Unique instruments a treat in Winter Harp

Winter Harp: the magical musical journey into the heart of the season, returns to the Cowichan Performing Arts Centre

Winter Harp: the magical musical journey into the heart of the season, returns to the Cowichan Performing Arts Centre for its much-anticipated annual visit on Sunday, Dec. 13 at 2 p.m.

Now in its 23rd year, and as popular as ever, the Winter Harp show is a must-see ticket on the holiday calendar for many Cowichan music lovers.

The group’s outstanding musicians and singers, clad in colourful and elegant medieval attire, perform a collection of music that ranges from familiar carols to Celtic, medieval and world tunes.

Atmospheric backdrops of a cathedral and a snow scene set a stage for the instruments.

And what instruments they are: golden Celtic and classical harps, drums, tambourines, temple bells, flutes, and an assortment of beautiful ancient and rare instruments, including the ethereal-sounding bass psaltery (the only one like it in the world), theorganistrum (an early form of the hurdy-gurdy) and even the Swedish nyckelharpa.

Winter Harp is a pre-Christmas masterpiece.

Velvet gowns, golden instruments, candles, and backdrops of cathedrals and snow combine to transport you to another time and place.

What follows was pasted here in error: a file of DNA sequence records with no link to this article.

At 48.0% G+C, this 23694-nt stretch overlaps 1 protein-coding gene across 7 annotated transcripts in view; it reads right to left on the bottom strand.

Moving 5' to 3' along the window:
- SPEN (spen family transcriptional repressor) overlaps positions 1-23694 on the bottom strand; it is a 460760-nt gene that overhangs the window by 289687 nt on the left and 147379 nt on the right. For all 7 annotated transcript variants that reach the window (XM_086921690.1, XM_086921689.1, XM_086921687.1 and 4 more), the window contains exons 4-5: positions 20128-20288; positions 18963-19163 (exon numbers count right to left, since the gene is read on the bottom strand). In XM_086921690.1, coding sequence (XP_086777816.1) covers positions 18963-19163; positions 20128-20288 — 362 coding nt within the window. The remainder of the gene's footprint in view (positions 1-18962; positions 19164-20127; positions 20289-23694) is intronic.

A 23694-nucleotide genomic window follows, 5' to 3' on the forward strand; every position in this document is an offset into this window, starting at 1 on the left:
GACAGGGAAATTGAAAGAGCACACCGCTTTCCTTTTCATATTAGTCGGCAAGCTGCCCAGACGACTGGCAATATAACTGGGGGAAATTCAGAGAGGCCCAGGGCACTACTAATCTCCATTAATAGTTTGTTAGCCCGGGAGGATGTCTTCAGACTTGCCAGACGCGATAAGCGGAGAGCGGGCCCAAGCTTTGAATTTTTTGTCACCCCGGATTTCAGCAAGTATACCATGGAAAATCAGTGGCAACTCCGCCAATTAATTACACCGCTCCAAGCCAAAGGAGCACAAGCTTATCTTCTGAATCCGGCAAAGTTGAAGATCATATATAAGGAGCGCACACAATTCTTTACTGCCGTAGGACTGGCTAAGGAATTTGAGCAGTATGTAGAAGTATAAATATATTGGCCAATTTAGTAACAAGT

This year’s ensemble of outstanding artists welcomes a new voice in Krista Gibbard, a classically trained soprano whose repertoire ranges from light opera and oratorio to ancient and Celtic music.

“She has our exact sound — a crystal-pure voice with a lovely mixture of ancient and Celtic colourings,” Lori Pappajohn, Winter Harp cofounder and director, said in announcing Gibbard’s inclusion in the troupe this year.

The rest of the 2015 ensemble includes: Kim Robertson: Celtic harp, voice; Janelle Nadeau: pedal harp, voice, psaltery; Lauri Lyster: percussion, voice; Jeff Pelletier: flute, alto flute, bass flute, wooden piccolo; Joaquin Ayala: nyckelharpas, bass psaltery, symphonie, organistrum; Adam Henderson: narrator, percussion; and Pappajohn herself.

Some 300 strings must be tuned before each performance and during intermission.

Tickets are $36 per person but card-carrying students who hurry in to claim them can get the few eyeGO seats available for $5 each.

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